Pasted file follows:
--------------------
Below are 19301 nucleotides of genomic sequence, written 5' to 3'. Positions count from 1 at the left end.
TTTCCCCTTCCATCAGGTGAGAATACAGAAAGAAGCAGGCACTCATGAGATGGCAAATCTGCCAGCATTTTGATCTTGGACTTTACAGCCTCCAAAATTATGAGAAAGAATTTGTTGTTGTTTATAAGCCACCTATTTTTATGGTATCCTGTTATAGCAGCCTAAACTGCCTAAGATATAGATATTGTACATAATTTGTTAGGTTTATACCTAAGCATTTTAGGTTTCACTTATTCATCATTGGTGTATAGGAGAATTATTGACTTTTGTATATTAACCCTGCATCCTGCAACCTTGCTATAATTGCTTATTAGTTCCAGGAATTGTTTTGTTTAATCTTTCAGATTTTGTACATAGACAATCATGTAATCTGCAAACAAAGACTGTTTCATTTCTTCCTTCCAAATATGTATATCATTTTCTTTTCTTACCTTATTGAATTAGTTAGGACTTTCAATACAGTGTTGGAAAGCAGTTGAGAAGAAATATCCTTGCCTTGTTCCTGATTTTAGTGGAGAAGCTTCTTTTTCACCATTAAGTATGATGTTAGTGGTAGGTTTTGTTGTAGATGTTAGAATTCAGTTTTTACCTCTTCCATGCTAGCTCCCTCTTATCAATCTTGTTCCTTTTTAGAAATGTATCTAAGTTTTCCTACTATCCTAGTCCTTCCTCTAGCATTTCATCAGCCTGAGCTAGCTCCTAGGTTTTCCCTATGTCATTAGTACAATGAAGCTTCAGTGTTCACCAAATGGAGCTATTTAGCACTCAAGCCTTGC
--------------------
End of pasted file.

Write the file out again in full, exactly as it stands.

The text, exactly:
Below are 19301 nucleotides of genomic sequence, written 5' to 3'. Positions count from 1 at the left end.
TTTCCCCTTCCATCAGGTGAGAATACAGAAAGAAGCAGGCACTCATGAGATGGCAAATCTGCCAGCATTTTGATCTTGGACTTTACAGCCTCCAAAATTATGAGAAAGAATTTGTTGTTGTTTATAAGCCACCTATTTTTATGGTATCCTGTTATAGCAGCCTAAACTGCCTAAGATATAGATATTGTACATAATTTGTTAGGTTTATACCTAAGCATTTTAGGTTTCACTTATTCATCATTGGTGTATAGGAGAATTATTGACTTTTGTATATTAACCCTGCATCCTGCAACCTTGCTATAATTGCTTATTAGTTCCAGGAATTGTTTTGTTTAATCTTTCAGATTTTGTACATAGACAATCATGTAATCTGCAAACAAAGACTGTTTCATTTCTTCCTTCCAAATATGTATATCATTTTCTTTTCTTACCTTATTGAATTAGTTAGGACTTTCAATACAGTGTTGGAAAGCAGTTGAGAAGAAATATCCTTGCCTTGTTCCTGATTTTAGTGGAGAAGCTTCTTTTTCACCATTAAGTATGATGTTAGTGGTAGGTTTTGTTGTAGATGTTAGAATTCAGTTTTTACCTCTTCCATGCTAGCTCCCTCTTATCAATCTTGTTCCTTTTTAGAAATGTATCTAAGTTTTCCTACTATCCTAGTCCTTCCTCTAGCATTTCATCAGCCTGAGCTAGCTCCTAGGTTTTCCCTATGTCATTAGTACAATGAAGCTTCAGTGTTCACCAAATGGAGCTATTTAGCACTCAAGCCTTGC